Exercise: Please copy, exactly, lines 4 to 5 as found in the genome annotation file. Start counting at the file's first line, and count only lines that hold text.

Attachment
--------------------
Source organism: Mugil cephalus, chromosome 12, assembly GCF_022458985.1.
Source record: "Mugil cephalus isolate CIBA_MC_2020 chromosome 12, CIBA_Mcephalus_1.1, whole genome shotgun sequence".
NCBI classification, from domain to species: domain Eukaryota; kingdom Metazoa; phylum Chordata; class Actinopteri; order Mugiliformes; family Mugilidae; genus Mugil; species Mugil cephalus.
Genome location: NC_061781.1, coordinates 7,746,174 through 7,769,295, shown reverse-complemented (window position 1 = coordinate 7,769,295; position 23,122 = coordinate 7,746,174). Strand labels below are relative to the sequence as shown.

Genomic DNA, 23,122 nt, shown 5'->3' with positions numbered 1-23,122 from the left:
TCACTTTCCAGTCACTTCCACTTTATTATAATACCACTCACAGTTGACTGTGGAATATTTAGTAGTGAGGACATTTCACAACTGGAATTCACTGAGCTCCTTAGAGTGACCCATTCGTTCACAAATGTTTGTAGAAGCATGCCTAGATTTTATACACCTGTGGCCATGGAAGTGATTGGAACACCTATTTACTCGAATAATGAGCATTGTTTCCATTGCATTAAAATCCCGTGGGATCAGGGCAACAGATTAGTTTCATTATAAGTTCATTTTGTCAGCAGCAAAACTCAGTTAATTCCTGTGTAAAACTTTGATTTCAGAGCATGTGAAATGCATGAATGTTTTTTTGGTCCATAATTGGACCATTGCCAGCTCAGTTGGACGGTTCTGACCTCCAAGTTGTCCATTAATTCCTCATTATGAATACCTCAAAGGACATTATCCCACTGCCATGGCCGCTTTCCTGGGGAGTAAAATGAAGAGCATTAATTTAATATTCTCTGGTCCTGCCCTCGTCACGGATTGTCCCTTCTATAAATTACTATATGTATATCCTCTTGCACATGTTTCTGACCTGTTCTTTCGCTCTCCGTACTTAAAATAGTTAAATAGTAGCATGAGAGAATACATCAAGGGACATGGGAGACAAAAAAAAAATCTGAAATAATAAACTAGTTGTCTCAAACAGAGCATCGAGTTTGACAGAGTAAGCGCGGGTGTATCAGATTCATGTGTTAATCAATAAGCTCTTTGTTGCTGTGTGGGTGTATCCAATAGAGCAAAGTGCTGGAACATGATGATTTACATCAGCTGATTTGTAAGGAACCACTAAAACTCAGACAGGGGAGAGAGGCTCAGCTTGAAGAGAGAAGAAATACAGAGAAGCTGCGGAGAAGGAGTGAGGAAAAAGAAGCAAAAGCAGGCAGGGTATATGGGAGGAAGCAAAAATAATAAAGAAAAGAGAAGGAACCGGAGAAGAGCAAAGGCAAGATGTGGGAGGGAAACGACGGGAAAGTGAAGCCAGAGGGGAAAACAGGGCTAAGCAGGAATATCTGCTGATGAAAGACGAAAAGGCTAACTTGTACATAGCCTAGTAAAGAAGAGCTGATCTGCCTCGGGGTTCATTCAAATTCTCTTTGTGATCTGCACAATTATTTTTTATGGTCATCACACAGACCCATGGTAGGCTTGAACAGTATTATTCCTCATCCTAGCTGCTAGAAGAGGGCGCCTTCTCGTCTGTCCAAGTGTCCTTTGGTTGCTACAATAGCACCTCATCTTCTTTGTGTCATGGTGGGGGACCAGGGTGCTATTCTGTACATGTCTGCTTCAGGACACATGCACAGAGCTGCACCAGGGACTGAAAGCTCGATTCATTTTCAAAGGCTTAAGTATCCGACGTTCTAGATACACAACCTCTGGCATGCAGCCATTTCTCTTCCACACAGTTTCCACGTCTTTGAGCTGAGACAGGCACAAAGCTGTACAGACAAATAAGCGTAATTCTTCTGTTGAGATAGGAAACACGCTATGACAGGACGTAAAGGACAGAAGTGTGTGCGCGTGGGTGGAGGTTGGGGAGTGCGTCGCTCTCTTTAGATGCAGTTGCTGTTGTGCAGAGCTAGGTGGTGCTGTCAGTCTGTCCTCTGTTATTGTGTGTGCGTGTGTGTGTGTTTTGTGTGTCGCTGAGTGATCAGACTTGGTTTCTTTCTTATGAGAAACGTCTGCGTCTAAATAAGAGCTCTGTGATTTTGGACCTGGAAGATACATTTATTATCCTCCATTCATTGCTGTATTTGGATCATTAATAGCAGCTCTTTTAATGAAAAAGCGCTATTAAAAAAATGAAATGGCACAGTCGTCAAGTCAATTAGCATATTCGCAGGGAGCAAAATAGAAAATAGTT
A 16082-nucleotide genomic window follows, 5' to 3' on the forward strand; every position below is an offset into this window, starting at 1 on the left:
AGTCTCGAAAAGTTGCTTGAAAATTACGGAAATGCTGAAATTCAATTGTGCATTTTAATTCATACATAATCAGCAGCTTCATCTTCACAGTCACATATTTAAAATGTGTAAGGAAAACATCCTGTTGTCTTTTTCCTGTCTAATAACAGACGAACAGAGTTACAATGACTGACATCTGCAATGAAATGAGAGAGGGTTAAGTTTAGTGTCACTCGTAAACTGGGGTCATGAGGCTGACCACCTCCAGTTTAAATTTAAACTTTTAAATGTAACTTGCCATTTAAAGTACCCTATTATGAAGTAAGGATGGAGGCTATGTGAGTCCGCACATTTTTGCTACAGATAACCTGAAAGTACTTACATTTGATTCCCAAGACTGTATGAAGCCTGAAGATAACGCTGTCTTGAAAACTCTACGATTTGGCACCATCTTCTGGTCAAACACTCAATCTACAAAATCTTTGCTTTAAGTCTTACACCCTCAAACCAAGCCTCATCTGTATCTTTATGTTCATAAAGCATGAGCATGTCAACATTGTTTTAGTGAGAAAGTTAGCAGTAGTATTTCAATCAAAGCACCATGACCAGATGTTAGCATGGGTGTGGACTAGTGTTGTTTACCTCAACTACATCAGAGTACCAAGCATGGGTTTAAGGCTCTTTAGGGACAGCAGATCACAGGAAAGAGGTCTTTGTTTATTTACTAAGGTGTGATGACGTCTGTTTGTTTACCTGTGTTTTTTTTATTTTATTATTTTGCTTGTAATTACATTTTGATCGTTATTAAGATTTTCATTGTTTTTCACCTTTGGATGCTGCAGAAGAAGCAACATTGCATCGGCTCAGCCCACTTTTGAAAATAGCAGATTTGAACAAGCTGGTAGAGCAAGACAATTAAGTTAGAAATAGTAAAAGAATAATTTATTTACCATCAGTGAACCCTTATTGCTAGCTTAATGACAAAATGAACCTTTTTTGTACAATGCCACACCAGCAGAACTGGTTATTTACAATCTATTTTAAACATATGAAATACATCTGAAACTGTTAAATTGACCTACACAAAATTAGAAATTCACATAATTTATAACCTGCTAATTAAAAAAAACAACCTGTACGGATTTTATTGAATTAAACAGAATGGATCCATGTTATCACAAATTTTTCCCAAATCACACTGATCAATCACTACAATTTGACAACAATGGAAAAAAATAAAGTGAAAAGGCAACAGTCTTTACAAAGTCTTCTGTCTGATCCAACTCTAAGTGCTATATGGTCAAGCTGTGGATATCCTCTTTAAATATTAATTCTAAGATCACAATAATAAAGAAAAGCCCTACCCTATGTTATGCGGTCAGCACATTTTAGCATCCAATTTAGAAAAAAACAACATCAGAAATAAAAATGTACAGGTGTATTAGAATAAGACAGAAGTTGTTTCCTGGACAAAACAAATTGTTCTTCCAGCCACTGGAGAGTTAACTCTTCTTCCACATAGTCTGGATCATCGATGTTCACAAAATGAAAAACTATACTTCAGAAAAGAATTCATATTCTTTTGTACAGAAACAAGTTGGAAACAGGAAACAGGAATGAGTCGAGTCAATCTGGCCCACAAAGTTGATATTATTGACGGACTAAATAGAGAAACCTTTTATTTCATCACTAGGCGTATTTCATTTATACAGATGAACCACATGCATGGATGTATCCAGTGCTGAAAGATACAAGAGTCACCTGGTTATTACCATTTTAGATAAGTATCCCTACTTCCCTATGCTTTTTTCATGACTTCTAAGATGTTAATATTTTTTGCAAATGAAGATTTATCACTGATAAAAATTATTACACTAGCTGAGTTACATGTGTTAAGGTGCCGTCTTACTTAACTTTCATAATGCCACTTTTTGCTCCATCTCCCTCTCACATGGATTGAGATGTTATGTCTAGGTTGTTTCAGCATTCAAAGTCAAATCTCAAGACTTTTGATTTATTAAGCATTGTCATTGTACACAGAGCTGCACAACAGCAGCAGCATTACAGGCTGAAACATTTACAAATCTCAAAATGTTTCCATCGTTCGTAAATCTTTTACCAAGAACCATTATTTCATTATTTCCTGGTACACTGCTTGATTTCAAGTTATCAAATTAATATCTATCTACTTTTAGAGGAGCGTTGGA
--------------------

Genome location: NC_061781.1, coordinates 7,746,174 through 7,769,295, shown reverse-complemented (window position 1 = coordinate 7,769,295; position 23,122 = coordinate 7,746,174). Strand labels below are relative to the sequence as shown.

Genomic DNA, 23,122 nt, shown 5'->3' with positions numbered 1-23,122 from the left: